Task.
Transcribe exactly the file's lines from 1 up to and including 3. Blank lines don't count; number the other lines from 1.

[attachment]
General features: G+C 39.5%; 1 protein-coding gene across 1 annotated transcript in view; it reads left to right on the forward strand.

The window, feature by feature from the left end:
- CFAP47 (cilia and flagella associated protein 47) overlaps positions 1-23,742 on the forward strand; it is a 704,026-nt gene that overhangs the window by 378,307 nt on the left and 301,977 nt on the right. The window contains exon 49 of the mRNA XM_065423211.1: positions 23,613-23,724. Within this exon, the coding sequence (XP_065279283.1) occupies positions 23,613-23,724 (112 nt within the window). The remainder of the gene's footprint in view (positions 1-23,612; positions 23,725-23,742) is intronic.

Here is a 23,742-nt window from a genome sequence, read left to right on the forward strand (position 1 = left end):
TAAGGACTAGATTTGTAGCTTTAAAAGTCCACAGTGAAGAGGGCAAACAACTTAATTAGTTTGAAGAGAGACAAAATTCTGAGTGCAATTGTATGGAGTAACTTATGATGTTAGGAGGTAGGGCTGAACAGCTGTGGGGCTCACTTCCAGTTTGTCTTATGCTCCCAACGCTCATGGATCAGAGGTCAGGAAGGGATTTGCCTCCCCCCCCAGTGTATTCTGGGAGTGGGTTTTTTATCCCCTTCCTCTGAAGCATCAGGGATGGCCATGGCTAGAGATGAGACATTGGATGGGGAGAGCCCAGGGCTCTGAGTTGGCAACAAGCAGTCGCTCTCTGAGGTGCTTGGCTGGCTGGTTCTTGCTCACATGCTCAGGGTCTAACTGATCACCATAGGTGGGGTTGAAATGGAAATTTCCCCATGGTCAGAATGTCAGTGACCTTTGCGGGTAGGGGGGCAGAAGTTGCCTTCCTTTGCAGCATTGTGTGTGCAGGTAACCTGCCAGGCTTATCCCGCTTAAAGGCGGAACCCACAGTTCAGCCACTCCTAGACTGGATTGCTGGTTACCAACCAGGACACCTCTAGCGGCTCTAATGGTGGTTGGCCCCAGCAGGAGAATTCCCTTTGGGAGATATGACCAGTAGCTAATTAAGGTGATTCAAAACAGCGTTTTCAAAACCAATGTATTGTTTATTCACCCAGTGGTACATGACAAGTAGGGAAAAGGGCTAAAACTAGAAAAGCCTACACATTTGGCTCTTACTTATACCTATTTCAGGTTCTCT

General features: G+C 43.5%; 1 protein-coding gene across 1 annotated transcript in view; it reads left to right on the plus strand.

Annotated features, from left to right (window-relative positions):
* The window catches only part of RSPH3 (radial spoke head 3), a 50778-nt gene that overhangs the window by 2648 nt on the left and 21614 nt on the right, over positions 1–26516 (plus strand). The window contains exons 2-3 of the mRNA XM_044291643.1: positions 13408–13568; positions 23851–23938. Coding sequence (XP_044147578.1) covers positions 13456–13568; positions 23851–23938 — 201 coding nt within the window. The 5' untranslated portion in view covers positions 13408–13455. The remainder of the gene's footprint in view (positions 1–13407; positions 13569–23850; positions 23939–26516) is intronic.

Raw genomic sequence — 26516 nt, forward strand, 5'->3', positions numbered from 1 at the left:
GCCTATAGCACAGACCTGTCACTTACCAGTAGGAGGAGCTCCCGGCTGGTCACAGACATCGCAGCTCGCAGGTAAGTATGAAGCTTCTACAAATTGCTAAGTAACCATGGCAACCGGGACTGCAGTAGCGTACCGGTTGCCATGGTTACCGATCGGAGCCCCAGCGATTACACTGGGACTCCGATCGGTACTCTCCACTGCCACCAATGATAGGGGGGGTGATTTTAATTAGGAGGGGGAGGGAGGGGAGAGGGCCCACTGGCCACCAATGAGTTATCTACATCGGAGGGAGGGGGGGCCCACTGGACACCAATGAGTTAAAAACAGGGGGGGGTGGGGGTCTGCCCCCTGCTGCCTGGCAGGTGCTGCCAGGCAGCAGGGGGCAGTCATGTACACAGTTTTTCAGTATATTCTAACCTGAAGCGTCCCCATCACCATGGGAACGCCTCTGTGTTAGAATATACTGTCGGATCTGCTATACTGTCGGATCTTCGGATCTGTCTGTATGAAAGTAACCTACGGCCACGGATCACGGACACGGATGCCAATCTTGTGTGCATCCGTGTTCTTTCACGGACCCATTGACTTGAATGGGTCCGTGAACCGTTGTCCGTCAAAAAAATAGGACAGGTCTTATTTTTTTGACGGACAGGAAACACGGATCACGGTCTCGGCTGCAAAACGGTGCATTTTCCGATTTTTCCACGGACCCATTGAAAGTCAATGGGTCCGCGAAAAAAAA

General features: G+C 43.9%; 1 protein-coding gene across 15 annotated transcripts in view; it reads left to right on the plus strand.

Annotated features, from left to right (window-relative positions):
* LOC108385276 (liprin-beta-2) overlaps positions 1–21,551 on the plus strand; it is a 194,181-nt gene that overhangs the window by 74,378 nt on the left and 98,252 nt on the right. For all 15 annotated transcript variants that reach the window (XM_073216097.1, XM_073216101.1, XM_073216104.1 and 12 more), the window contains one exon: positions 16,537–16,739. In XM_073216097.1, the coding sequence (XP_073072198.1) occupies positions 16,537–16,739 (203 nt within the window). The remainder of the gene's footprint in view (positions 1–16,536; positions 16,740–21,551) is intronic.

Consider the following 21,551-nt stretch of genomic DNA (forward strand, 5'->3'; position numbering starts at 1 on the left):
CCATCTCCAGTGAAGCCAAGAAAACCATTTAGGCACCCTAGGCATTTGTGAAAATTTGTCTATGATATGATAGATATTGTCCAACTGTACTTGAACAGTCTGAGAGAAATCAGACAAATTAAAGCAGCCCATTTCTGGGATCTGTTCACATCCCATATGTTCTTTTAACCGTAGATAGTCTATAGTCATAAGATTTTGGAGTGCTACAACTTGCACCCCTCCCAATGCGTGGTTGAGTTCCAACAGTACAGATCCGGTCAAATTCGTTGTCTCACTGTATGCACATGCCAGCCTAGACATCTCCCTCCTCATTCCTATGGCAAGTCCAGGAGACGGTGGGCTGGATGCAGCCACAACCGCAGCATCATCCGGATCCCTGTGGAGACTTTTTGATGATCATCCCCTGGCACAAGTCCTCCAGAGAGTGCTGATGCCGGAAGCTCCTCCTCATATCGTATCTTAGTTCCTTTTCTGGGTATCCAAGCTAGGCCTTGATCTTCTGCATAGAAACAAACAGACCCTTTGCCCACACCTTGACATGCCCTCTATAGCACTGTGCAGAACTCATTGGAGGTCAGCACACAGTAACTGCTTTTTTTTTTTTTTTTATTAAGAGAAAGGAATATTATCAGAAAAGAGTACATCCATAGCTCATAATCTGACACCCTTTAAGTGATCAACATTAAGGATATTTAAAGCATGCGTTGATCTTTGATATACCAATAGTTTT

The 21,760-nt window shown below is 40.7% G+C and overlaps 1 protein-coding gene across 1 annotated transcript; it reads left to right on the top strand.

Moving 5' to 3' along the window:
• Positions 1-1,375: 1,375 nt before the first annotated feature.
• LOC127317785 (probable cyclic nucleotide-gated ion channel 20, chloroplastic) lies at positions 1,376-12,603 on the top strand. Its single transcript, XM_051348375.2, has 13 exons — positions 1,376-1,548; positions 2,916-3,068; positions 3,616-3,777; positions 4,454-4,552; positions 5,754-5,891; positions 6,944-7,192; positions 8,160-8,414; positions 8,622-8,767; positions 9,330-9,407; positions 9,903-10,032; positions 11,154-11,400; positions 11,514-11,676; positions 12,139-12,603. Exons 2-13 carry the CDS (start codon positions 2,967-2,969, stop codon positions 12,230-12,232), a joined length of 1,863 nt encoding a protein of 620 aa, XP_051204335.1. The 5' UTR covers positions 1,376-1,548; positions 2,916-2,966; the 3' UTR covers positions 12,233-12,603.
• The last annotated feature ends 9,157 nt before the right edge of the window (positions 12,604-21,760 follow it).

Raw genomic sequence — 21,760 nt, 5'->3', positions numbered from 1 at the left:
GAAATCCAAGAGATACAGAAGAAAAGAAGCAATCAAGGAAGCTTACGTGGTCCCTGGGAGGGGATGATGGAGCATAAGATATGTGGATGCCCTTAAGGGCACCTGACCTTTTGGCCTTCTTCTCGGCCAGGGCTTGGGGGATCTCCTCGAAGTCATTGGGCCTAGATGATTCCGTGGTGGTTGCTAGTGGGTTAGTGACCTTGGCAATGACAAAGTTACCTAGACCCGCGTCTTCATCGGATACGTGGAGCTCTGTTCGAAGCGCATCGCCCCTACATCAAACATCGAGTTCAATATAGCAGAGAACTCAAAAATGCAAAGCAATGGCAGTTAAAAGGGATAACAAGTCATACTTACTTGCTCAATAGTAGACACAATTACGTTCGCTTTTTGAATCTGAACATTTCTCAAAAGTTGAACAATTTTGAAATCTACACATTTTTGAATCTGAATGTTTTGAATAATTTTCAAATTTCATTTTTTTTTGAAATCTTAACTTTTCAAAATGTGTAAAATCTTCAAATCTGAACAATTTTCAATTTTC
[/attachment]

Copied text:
General features: G+C 39.5%; 1 protein-coding gene across 1 annotated transcript in view; it reads left to right on the forward strand.

The window, feature by feature from the left end:
- CFAP47 (cilia and flagella associated protein 47) overlaps positions 1-23,742 on the forward strand; it is a 704,026-nt gene that overhangs the window by 378,307 nt on the left and 301,977 nt on the right. The window contains exon 49 of the mRNA XM_065423211.1: positions 23,613-23,724. Within this exon, the coding sequence (XP_065279283.1) occupies positions 23,613-23,724 (112 nt within the window). The remainder of the gene's footprint in view (positions 1-23,612; positions 23,725-23,742) is intronic.